You may have heard Chef Daniel Orr say it before — that 90 percent of being a good chef is being a good shopper, and 10 percent not screwing up what you bought. Here are his tips for picking out carrots:
If you find some nice organic carrots, you want to have them with the greens very vibrant looking. That’s the way you can tell that they haven’t been around for too long. Then the first thing you want to do when you bring these home is cut off the greens, because these will continue to feed off the roots. They will actually suck moisture and nutritional value out of the carrot. Now, that doesn’t meant that you want to throw these away. You wash them very well and you can add them to salads. You can use them for garnishing like you would parsley. I even deep fry them and use them as a fried garnish. And you can chop them up and use them as an herb.
Or how about a carrot greens pesto? Chef Arlyn Llewellyn had never prepared carrot greens, but then she placed an order with one of her farmers, Jim Baughman of Freedom Valley Farm.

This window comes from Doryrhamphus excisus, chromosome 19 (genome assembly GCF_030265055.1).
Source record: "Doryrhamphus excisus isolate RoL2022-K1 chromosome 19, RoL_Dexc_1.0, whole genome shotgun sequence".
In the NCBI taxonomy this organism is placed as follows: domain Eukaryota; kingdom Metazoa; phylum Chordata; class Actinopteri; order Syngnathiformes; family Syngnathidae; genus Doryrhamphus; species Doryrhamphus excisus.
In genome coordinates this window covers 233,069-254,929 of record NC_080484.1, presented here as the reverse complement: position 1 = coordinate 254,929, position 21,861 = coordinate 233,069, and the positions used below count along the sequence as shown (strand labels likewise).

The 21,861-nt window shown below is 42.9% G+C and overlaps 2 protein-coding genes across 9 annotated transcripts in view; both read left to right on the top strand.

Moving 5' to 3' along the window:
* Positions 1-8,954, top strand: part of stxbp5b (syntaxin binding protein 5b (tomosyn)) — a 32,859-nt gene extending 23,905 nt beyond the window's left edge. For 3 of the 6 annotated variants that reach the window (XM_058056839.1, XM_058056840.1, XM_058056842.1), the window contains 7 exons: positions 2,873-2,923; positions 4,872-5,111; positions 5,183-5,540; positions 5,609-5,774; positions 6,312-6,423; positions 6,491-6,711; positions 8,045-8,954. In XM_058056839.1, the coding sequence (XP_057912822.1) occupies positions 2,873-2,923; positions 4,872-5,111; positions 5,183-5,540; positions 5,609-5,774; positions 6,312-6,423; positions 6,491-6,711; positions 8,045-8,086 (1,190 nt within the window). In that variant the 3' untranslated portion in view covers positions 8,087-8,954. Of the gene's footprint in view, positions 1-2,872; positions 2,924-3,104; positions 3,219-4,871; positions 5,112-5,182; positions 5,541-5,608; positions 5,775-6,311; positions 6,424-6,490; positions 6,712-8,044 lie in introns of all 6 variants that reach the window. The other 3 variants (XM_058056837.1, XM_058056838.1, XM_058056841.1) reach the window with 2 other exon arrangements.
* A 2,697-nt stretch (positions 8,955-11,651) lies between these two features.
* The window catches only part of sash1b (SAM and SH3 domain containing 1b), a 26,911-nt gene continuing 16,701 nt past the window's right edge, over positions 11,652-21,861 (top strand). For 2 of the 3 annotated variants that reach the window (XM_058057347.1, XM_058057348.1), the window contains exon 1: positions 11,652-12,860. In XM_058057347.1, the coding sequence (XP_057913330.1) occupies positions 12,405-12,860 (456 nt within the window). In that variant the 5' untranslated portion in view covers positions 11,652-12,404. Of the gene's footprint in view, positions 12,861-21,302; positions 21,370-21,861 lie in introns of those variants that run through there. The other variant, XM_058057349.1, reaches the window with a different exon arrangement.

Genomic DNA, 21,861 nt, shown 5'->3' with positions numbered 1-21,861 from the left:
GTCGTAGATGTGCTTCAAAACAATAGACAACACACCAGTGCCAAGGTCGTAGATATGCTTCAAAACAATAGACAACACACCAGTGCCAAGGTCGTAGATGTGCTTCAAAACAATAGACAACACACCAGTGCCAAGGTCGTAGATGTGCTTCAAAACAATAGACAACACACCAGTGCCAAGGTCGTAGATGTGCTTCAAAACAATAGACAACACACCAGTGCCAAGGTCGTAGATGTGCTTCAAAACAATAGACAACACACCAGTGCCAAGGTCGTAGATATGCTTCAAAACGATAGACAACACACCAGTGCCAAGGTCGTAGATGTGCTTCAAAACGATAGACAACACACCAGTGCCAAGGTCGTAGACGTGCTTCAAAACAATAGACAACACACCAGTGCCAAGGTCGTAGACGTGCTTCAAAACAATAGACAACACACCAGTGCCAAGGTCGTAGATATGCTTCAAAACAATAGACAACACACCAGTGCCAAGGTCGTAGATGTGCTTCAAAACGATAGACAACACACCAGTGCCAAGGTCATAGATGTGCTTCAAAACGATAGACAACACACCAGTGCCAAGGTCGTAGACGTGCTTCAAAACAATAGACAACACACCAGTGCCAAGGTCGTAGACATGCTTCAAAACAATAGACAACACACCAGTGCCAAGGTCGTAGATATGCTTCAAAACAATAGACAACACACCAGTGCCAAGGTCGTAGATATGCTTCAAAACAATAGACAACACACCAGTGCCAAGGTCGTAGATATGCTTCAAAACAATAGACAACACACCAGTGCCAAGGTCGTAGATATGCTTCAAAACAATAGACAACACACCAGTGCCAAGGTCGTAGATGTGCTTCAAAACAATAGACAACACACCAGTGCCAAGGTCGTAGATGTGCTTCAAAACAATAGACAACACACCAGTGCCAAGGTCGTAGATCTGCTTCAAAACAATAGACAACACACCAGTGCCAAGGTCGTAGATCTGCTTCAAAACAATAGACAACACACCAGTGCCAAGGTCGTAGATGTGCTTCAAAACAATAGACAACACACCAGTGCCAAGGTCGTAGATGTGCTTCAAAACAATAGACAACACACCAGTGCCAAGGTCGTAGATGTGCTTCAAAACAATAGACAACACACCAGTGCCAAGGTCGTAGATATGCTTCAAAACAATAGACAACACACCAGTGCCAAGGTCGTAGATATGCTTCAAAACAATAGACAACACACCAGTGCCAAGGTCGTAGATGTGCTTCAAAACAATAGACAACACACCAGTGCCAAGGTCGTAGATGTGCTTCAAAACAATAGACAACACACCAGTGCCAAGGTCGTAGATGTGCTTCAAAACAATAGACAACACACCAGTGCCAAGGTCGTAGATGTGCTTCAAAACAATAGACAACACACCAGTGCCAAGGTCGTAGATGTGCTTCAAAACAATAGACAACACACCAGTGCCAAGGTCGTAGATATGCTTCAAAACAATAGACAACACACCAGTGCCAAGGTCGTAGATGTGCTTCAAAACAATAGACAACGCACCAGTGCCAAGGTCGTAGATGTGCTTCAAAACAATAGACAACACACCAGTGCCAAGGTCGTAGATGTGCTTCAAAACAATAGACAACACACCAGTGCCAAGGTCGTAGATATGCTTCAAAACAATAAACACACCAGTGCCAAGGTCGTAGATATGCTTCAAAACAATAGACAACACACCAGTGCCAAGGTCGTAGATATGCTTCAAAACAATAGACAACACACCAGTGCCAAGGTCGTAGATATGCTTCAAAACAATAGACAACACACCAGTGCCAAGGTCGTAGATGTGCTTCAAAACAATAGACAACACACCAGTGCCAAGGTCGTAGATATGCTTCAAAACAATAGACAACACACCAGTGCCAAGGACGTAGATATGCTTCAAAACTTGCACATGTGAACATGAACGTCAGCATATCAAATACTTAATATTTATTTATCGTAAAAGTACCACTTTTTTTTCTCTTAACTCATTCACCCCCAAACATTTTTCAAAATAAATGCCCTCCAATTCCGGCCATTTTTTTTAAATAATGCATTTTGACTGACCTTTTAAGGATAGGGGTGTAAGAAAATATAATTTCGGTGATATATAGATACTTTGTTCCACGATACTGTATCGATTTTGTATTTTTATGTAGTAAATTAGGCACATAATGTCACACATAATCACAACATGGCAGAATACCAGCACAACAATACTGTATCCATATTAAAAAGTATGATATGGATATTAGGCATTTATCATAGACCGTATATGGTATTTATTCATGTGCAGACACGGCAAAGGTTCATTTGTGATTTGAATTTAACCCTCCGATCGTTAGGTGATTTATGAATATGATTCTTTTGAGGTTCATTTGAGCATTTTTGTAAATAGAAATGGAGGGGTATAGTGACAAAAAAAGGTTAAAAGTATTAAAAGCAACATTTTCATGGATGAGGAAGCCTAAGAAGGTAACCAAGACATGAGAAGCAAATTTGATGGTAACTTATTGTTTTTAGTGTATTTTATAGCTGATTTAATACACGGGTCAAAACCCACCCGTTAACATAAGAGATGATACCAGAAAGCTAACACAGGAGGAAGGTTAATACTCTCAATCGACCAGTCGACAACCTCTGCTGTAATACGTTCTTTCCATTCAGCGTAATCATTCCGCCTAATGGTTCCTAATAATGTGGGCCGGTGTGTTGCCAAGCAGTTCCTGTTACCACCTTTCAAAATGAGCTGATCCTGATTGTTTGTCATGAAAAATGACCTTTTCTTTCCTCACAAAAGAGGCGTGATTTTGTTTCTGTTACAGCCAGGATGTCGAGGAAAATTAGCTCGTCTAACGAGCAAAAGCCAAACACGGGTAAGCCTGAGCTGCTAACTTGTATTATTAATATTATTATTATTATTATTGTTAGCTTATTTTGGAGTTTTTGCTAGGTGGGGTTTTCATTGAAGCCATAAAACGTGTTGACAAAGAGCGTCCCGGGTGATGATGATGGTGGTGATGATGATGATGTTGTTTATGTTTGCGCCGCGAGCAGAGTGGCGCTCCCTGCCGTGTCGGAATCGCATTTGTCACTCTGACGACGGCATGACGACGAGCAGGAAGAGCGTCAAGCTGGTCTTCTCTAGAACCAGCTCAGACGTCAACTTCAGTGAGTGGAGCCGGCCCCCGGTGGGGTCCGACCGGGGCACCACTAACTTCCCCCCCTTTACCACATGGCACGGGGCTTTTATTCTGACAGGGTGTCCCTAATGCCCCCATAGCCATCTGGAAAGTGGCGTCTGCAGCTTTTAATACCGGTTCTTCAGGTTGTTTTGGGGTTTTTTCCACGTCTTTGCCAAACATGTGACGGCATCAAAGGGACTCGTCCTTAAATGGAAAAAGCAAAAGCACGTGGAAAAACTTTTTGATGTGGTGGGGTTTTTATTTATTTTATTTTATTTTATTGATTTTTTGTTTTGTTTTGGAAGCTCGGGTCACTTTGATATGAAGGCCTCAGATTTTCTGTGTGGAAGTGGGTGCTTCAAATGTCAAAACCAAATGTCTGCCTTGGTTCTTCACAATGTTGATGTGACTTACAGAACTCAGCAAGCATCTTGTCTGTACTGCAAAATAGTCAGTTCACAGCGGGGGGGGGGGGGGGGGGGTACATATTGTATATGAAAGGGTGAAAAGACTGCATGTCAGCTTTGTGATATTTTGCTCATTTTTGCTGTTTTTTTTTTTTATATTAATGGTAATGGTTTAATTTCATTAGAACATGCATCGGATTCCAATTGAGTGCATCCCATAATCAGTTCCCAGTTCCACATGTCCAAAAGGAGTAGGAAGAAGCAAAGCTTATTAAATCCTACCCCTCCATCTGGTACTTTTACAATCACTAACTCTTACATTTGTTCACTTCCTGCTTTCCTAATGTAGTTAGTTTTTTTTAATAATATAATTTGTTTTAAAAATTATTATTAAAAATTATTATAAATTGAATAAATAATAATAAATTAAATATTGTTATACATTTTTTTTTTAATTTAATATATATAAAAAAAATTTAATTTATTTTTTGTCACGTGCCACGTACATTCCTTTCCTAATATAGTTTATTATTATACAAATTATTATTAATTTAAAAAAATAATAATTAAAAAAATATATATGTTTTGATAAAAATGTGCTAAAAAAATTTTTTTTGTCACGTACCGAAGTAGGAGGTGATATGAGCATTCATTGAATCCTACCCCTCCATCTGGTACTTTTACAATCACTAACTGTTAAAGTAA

“We were talking to him about carrots, and he said, ‘Do you want to do anything with the tops because I’ve got a bunch of those.’ I looked at him and he was like, ‘They make a great pesto.’ Turns out, that’s a whole thing, but I didn’t know anything about that,” she said.
Today, we make pesto with Llewellyn and a Carrot Orange Salad with Orr.
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This salad is raw and vegan, but it doesn't skimp on flavor.
Yes, you can eat the tops on carrots! This pesto recipe helps you use up greens that you might normally throw in the compost.
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